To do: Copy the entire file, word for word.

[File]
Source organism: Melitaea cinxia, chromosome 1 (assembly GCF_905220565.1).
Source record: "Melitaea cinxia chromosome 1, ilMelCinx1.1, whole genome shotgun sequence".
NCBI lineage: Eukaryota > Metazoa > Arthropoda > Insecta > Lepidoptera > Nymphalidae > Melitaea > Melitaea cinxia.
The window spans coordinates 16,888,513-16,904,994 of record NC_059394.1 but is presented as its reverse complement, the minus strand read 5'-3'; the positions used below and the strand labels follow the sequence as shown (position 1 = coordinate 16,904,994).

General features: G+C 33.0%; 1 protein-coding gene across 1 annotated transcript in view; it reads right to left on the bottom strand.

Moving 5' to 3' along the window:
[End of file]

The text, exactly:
Source organism: Melitaea cinxia, chromosome 1 (assembly GCF_905220565.1).
Source record: "Melitaea cinxia chromosome 1, ilMelCinx1.1, whole genome shotgun sequence".
NCBI lineage: Eukaryota > Metazoa > Arthropoda > Insecta > Lepidoptera > Nymphalidae > Melitaea > Melitaea cinxia.
The window spans coordinates 16,888,513-16,904,994 of record NC_059394.1 but is presented as its reverse complement, the minus strand read 5'-3'; the positions used below and the strand labels follow the sequence as shown (position 1 = coordinate 16,904,994).

General features: G+C 33.0%; 1 protein-coding gene across 1 annotated transcript in view; it reads right to left on the bottom strand.

Moving 5' to 3' along the window: